On a previous family trip to Florida one of my favorite cousins and I decided to switch wigs. I was so excited to try hers because on her it looked like a million bucks with change to spare! Her wonderful wig was a beautiful, black, short, precision pixie cut reminiscent of the look made popular in the 60s. She marveled at my “hair accessory”, eager to swap manes. Mine was a mid-length, mixed auburn and brown color, layered look that fell softly in my face just above the left eye. Knowing the investment I made to purchase it, I’ll too say that mine looked like it cost a million bucks with change to spare!
We ripped off our personal pieces and unveiled our “wig caps” for the world to see, okay, not really the world, but our sisters who were waiting to see the by swap. Slowly, and methodically we placed each other’s wigs on our crowns, proceeding to fluff, flatten and fix the tresses in place. Well, wouldn’t you it. We looked a mess. I’m talking a “hot, buttered, smothered, and covered up in hair that should not have been on our heads” mess. We looked so bad in each other’s hair that there is no picture proof of that wig swap ever happening. It was so sad it was funny.
Only what’s for you is for you. That’s the message I received loudly and clearly while laughing at myself (and my cousin) in the mirror. I just knew without a shadow of a doubt that because the wig looked great on my cousin it would look great on me. We’re cousins after all. We look alike. We should have been able to whip that wig on and pose for more pictures that a high school year book. NOT!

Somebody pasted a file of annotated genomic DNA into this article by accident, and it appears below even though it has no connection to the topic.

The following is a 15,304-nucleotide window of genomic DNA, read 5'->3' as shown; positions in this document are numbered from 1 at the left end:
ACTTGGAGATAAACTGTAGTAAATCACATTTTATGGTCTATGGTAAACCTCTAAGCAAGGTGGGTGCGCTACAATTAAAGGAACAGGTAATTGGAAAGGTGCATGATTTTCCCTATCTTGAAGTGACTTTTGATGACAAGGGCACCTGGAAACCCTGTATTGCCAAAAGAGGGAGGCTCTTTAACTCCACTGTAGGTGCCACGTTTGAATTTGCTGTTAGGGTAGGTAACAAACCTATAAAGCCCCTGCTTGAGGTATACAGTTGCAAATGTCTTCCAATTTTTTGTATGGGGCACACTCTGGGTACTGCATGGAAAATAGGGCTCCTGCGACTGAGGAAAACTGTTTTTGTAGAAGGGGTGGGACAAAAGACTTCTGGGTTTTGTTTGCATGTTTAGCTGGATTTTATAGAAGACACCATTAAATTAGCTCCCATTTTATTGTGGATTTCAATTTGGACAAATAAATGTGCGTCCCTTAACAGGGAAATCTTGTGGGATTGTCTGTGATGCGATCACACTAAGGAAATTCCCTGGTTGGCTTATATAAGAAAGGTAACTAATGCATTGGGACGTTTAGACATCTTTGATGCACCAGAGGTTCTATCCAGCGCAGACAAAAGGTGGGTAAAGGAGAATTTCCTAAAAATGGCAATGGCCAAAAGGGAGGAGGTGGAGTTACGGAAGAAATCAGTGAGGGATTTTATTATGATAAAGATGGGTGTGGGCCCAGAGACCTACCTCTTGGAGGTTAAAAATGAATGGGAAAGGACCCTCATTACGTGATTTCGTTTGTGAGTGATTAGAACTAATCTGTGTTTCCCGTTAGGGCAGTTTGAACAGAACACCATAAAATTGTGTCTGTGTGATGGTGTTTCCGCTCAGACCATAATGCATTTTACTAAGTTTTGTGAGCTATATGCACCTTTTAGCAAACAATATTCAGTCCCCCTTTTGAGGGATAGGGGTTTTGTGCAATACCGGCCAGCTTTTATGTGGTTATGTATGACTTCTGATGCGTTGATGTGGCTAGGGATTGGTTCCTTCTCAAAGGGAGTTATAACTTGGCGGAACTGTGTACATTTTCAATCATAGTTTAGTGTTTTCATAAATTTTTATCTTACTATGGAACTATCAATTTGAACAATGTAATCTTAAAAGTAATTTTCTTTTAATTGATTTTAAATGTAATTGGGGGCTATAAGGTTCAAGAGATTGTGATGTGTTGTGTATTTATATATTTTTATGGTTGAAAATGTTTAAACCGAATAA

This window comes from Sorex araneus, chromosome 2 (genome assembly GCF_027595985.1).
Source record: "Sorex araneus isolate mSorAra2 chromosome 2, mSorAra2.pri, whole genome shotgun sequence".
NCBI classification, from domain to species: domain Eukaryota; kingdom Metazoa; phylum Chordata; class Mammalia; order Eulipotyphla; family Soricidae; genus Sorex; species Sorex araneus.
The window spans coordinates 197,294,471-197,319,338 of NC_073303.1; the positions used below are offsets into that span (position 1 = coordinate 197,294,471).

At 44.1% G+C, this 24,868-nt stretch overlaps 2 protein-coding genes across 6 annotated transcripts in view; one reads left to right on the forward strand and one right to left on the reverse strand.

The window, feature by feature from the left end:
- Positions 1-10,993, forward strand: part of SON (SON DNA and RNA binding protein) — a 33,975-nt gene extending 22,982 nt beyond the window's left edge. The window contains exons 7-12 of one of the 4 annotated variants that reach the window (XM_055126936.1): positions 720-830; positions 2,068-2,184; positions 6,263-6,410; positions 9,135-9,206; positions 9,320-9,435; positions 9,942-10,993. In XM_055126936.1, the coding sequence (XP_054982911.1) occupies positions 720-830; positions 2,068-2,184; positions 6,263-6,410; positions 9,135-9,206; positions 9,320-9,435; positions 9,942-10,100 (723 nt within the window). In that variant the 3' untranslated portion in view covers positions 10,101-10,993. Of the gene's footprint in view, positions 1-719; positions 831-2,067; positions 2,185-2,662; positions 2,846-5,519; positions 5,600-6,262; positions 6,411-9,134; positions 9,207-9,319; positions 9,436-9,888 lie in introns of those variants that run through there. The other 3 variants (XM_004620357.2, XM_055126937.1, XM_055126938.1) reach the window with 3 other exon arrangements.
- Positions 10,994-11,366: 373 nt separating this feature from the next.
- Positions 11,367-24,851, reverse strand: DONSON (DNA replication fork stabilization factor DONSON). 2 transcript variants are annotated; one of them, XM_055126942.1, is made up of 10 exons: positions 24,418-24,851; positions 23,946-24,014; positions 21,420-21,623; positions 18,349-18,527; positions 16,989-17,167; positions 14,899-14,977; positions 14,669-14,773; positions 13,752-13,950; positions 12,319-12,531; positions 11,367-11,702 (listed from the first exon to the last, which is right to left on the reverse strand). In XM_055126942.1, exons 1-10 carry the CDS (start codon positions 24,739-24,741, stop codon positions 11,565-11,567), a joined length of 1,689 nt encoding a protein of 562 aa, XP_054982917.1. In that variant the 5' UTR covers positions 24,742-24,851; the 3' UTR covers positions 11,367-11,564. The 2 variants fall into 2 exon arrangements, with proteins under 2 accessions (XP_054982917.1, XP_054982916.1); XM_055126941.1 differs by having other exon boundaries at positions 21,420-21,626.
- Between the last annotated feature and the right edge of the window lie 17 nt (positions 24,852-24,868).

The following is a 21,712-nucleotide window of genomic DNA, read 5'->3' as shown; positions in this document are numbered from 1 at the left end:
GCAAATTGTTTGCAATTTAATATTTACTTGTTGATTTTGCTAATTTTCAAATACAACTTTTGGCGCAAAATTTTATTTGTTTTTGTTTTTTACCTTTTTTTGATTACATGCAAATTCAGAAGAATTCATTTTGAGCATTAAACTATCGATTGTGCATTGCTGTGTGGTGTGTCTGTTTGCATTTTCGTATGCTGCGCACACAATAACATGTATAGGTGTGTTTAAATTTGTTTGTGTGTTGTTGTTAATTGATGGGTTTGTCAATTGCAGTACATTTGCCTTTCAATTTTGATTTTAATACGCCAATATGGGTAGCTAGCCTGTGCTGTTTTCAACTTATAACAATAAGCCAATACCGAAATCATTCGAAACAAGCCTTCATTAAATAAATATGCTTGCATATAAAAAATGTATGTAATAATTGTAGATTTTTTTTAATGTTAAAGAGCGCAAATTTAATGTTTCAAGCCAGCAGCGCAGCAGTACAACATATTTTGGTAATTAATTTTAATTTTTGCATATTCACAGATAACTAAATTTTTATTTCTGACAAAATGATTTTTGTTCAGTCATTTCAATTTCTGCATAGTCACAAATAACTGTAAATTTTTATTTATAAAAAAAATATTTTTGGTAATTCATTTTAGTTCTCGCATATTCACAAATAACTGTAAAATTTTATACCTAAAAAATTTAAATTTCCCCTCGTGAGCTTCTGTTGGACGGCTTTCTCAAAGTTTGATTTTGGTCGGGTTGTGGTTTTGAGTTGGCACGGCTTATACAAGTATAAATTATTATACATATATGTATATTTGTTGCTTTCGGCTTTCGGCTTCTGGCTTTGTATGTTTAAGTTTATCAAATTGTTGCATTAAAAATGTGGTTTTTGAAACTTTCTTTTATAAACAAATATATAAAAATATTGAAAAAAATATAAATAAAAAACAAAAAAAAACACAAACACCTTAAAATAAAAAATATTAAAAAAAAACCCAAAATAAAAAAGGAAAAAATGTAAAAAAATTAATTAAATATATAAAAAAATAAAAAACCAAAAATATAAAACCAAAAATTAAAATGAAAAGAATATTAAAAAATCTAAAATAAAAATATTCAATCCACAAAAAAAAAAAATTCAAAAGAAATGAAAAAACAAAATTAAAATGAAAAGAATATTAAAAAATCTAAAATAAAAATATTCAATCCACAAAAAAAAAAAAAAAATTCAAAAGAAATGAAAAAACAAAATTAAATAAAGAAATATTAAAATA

Only what’s for you is for you. I’ve learned this lesson a time or two or ten in life, but it really hit home in that Florida condo as I stood looking like a cross between Wesley Snipes in “To Wong Foo Thanks for Everything! Julie Newmar” and a person in witness protection. What was so absolutely baffling is how we both could be striking in the ones that belonged to us, and we were, but strike out in the manes that clearly did not have our names written on them. Such is the same in life.
Only what’s for us is for us. Whether it’s wigs, jobs, spouses, opportunities or even obstacles. What’s designed and destined for us is for us, and us alone and only we can wear what’s ours well.
The moral of this story is: Do yourself a favor. Wear your own wig.